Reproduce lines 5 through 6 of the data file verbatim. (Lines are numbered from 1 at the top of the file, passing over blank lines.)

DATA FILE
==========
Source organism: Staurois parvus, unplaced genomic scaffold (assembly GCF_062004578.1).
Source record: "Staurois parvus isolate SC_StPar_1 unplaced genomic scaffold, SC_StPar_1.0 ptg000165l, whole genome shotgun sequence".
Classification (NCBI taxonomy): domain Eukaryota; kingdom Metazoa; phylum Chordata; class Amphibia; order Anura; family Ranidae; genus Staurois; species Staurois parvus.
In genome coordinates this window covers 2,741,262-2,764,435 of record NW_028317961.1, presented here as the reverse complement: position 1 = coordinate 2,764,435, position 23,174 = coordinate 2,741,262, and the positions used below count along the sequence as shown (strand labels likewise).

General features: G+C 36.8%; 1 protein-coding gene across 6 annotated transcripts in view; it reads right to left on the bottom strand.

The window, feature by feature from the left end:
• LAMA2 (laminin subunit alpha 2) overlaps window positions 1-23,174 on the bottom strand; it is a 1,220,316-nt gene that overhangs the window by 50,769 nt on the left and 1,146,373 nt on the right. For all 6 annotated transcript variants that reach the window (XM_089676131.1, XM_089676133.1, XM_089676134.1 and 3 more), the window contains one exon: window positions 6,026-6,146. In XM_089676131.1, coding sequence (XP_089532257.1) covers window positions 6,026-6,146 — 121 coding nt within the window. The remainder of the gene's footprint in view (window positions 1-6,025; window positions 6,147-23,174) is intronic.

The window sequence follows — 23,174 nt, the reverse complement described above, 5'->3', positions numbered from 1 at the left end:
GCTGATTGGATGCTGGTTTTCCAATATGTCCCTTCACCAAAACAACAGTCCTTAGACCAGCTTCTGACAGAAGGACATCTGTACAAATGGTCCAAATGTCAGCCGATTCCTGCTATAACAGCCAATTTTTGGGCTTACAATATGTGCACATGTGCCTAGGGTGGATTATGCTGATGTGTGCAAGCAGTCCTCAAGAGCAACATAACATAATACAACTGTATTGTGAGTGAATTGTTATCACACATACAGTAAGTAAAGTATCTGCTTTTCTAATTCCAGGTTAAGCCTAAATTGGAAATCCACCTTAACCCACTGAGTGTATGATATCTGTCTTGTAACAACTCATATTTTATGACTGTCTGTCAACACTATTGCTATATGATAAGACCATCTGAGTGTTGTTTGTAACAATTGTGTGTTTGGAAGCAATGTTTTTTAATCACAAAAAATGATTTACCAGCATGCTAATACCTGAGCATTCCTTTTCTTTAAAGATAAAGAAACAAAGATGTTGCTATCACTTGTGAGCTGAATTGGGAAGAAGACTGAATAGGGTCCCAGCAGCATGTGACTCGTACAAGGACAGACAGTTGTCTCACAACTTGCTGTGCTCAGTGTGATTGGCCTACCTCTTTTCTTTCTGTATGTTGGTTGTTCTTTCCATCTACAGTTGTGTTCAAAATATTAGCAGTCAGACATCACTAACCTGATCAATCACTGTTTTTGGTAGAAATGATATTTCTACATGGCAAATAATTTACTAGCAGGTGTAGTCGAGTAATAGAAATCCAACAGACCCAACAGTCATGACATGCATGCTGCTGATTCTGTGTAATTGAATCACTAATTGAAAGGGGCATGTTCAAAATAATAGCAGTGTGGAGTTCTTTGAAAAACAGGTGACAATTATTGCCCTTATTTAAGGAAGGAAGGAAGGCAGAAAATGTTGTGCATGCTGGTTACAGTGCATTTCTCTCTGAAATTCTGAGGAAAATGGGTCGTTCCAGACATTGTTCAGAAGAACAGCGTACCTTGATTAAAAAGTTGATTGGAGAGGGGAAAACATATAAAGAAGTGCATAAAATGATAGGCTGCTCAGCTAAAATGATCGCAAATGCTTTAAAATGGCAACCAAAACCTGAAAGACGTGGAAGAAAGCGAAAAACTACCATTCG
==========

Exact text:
General features: G+C 36.8%; 1 protein-coding gene across 6 annotated transcripts in view; it reads right to left on the bottom strand.

The window, feature by feature from the left end: